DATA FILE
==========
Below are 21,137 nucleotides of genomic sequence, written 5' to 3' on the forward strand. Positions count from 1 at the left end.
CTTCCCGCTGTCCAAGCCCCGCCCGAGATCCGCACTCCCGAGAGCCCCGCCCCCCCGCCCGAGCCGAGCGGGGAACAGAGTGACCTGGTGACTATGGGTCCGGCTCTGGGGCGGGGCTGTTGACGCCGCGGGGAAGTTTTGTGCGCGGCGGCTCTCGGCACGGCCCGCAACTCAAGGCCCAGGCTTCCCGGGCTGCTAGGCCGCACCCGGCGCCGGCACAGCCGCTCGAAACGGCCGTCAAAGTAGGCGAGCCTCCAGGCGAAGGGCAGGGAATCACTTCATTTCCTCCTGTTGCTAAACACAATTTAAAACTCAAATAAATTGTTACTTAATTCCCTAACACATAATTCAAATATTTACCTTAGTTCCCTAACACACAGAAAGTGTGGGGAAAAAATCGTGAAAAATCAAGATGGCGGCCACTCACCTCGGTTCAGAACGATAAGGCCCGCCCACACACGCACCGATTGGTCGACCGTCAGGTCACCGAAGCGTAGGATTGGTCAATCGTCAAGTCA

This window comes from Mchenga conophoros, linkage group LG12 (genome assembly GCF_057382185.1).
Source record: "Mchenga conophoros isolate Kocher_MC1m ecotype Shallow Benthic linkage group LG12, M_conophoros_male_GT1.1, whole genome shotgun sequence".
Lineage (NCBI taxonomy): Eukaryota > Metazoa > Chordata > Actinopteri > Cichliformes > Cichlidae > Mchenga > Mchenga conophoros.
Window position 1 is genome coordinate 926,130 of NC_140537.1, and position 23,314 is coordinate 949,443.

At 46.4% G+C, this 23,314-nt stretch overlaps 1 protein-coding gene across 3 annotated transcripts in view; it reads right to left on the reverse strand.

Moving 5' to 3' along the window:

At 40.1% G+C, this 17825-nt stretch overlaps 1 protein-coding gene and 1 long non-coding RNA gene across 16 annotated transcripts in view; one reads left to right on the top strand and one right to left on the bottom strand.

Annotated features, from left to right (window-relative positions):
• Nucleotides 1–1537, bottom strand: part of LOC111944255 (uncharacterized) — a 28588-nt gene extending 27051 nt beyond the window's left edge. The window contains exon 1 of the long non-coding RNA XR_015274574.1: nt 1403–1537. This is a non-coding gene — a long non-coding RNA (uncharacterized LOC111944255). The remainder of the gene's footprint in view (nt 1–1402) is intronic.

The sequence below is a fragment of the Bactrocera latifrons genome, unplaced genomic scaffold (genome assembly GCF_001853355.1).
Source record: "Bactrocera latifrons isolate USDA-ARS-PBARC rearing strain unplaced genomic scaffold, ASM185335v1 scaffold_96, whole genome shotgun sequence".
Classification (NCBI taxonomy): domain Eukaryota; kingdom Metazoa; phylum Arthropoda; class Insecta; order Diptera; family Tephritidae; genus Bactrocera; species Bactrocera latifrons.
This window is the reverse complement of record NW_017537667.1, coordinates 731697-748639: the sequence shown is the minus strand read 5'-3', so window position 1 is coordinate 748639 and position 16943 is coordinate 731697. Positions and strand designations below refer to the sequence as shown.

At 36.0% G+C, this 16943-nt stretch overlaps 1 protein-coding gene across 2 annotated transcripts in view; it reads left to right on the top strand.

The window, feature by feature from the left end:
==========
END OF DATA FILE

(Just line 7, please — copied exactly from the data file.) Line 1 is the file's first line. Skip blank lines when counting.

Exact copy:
At 46.4% G+C, this 23,314-nt stretch overlaps 1 protein-coding gene across 3 annotated transcripts in view; it reads right to left on the reverse strand.